Whether it’s a new franchisee or a restaurant industry veteran, everyone knows that word of mouth and recommendations are key to driving the growth of any restaurant concept or unit. In fact, more than 90 percent of consumers say that recommendations from friends and family have the biggest effect on their purchasing behavior, according to a 2012 Nielson study.
But just what constitutes a recommendation and how they’re being made is rapidly shifting, says Paul Rand, CEO of marketing agency Zocalo Group and author of the upcoming book, Highly Recommended.
While 63 percent of consumers say direct, in-person recommendations are most trusted and powerful—according to Zocalo Group’s 2013 Recommendations Study—the rise of online and social media means trusted recommendations extend far beyond the traditional reviews.
“The No. 1 most credible source of [online] recommendations is YouTube,” Rand says. “But a friend liking a brand page and sharing that is now considered the second-most prominent form of recommendation, and third is online brand reviews.”
What’s more, Rand says restaurants—quick serves included—have a lot at stake and much to learn from understanding recommendations and the motivation behind them.
“If I’m a [quick serve], what it really boils down to is I can tell very quickly and I can look and say, ‘Why would people recommend in my category, what makes them share the most, what do they hate the most, … and how do my competitors stack up?’” Rand says.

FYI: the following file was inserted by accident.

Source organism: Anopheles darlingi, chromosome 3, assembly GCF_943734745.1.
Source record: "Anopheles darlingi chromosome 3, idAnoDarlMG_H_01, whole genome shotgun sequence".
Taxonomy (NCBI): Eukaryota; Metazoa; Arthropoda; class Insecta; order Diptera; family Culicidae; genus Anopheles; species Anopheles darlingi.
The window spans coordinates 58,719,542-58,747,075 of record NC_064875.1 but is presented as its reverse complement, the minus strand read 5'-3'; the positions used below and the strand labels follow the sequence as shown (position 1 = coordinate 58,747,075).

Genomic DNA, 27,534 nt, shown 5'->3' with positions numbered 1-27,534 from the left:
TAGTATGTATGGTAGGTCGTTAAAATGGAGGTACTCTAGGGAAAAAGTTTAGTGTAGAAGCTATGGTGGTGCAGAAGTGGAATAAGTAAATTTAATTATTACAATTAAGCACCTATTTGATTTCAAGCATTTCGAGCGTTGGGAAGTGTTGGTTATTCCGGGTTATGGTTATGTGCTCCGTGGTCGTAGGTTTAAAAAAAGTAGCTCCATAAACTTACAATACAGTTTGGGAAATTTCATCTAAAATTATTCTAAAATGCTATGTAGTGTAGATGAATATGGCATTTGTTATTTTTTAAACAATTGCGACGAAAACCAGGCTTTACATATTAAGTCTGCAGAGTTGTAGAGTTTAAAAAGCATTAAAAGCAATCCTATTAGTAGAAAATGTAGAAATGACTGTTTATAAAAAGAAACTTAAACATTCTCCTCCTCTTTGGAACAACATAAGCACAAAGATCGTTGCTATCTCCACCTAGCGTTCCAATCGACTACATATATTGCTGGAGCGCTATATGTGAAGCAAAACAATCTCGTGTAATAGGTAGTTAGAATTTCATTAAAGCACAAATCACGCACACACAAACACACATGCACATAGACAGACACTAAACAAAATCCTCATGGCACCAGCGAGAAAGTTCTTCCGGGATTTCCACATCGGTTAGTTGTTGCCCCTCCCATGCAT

Answering these questions can help a brand or restaurant determine what to do and what to avoid in all of its interactions with guests, increasing the likelihood that it will get a positive recommendation.
“Those restaurants that understand that and can take advantage of it can really supercharge their efforts to be the most recommended in their category,” Rand says.
Becoming the most highly recommended concept or restaurant in a particular competitive set should be every concept’s focus, he adds.
“If I’m a [quick serve], I can be looking and saying, ‘I’m going to make sure that every aspect of my business strategy is there to make sure that I’m the most highly recommended brand in my category,” Rand says. “And you have the ability to gauge your performance on a moment-by-moment basis, by the way people are sharing about you, talking about you, commenting on your food.”
He says brands also shouldn’t be afraid to ask guests to give a recommendation. “Whether you’re large or small, give people opportunities to do what you want them to do," Rand says. "People will recommend all day long when you ask them to do it.”
By Mary Avant
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